Hilkert was asked whether, as far as he was concerned, there was "anything for or against using the credit of the corporation or the cash of the corporation for private purposes." He answered: "Except that if there was anything that I felt was overdoing it, I objected to it * * *. In other words, there was always, we will say, a limit in the tolerance between Mr. Laing and I" in such use of corporate credit.
Thus the record establishes an understanding between the stockholders of the corporation that, subject to reimbursement to the corporation, Laing could feel free to use corporate credit or cash for personal needs, subject only to Hilkert's objection if Laing were felt to be "overdoing it."
Laing's personal insurance policy was taken out in March, 1959. Two weeks later Laing applied to the insurance company for its "MONY-Matic monthly premium check plan," an arrangement whereby the insurance company could draw directly on the bank account of the premium payer for premiums due. Here the application was to draw upon the corporate bank account in the amount of $149.03 each month. It was signed "C. W. Laing, President," and "R. C. Stremble," a corporate employee authorized to sign checks.
Thereafter, MONY-Matic payments were drawn directly from the corporate account through March, 1960, and the next two premiums were paid by corporate check. That these payments were made was sufficiently demonstrated by bank records introduced in evidence, plus charges on the corporation's books in precisely the amount of the premiums. That they were made would also be apparent to anyone familiar with the business, as the canceled drafts were returned to the corporation each month with other canceled checks, and they bore the Mutual plan's identification on their face. No objection was ever made by Hilkert.
In our judgment, under the arrangement between the stockholders, Laing reasonably could feel authorized to charge his open account with insurance premiums until objection was voiced by Hilkert. We conclude that he was impliedly authorized to act in that manner. Restatement (Second), Agency § 7 comment c; § 43 (1958).3
At the time of the transaction here in question the insurance company was aware that for over a year the corporation had been paying premiums on Laing's personal policy, that such payment plan appeared to have corporate authority at the outset, and that no corporate protest had ever been made. The application for the loan was itself signed by Hilkert, which gave added assurance that the corporation was aware of dealings with the insurer. The use made of the proceeds of the loan was in no significant respect different from the MONY-Matic transactions; the premium simply was paid directly out of corporate cash instead of through the corporate bank account.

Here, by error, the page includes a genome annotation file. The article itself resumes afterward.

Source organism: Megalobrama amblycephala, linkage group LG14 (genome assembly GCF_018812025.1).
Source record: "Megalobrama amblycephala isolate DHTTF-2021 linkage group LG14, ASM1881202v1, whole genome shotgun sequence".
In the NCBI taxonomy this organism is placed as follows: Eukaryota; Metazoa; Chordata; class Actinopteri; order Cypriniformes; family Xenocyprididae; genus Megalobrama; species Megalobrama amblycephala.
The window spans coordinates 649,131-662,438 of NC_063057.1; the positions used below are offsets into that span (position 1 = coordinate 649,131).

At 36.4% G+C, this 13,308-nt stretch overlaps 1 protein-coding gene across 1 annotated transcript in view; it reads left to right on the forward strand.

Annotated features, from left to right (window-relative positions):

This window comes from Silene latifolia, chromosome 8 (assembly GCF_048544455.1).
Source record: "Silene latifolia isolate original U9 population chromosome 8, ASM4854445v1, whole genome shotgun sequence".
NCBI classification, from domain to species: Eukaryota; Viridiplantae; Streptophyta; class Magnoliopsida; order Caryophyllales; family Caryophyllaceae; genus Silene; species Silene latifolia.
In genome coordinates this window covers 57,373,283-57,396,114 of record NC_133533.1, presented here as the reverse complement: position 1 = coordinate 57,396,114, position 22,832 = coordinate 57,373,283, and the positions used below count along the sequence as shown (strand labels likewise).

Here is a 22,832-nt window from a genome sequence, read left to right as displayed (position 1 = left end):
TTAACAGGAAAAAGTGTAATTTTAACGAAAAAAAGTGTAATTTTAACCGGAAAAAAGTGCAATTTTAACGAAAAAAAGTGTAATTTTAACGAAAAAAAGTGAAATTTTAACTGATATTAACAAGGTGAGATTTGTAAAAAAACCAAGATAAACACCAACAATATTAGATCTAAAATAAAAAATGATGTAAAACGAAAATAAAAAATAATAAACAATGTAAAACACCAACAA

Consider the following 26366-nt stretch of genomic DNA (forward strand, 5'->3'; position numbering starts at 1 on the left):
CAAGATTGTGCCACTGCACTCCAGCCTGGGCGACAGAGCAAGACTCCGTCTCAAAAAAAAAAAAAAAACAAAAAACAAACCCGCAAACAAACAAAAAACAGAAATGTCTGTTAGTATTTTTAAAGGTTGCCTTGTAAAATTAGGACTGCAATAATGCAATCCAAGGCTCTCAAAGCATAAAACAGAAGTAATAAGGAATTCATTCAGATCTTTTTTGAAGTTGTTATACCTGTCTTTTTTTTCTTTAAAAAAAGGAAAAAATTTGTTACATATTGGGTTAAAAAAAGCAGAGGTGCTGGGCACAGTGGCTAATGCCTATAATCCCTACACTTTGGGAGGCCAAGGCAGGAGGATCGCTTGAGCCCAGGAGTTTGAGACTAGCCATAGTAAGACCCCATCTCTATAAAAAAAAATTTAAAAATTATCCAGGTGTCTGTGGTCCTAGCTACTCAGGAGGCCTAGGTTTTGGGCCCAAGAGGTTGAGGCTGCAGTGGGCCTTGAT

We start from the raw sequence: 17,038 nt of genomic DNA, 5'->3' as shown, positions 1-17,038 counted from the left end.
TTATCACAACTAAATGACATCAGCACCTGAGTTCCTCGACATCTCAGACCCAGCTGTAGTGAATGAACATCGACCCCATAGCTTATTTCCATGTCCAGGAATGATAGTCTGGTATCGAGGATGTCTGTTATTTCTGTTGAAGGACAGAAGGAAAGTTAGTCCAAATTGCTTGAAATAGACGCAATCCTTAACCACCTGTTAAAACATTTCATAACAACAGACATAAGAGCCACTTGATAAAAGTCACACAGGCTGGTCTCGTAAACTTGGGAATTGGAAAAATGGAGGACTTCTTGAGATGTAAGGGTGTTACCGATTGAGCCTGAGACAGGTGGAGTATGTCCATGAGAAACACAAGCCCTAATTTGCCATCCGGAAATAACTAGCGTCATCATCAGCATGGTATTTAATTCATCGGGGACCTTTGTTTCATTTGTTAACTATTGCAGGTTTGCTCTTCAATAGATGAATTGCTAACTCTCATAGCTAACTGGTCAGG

Hilkert testified (and the District Court found) that he had no knowledge of the MONY-Matic arrangement or payments. In our view he should be charged with such knowledge. Had he been performing the duties for which he now claims compensation he certainly would have known. But more, knowledge was not essential to authority. Under his arrangement with Laing, if Laing's exercise of his general authority was to be kept within bounds, it was Hilkert's obligation to keep himself informed as to the extent of Laing's borrowings.
Appellee contends that the arrangement between Hilkert and Laing must be disregarded as not the formal act of the corporation. This contention we reject. The facts are clear that both stockholders joined in dispensing with any need for formal corporate action. Hilkert's conduct invited Laing to hold himself out as possessing full corporate authority to engage in the questioned transaction. That conduct in a corporation as closely held and informally operated as this one is chargeable to the corporation, at least where no insolvency is proved to result from the transaction.4
We conclude that Laing was invested by the corporation with apparent authority to make personal use of corporate funds on the occasions in question, on which apparent authority the insurance company justifiably relied. Restatement (Second), Agency § 49 comments b, c; § 43 (1958).5
It follows that no debt was owed to the corporation by the insurance company at the time the corporate policy lapsed.
Jurisdiction is grounded on the Bankruptcy Act, 30 Stat. 552 (1898), as amended, 11 U.S.C. § 46 (1964)
Arizona does not have the common requirement for at least three directors
See also Sweet v. Lang, 14 F.2d 762 (8th Cir. 1926); Reif v. Equitable Life Assur. Soc., 268 N.Y. 269, 197 N.E. 278, 100 A.L.R. 55 (1935); Gonzalez & Co., Brokers, Inc. v. Thomas, 42 Ariz. 308, 25 P.2d 552 (1933)
Sweet v. Lang, supra, note 3; Little v. Garabrant, 90 Hun 404, 35 N.Y.S. 689 (Sup.Ct.1895); Bashford-Burmister Co. v. Hammons, 36 Ariz. 173, 283 P. 926 (1930)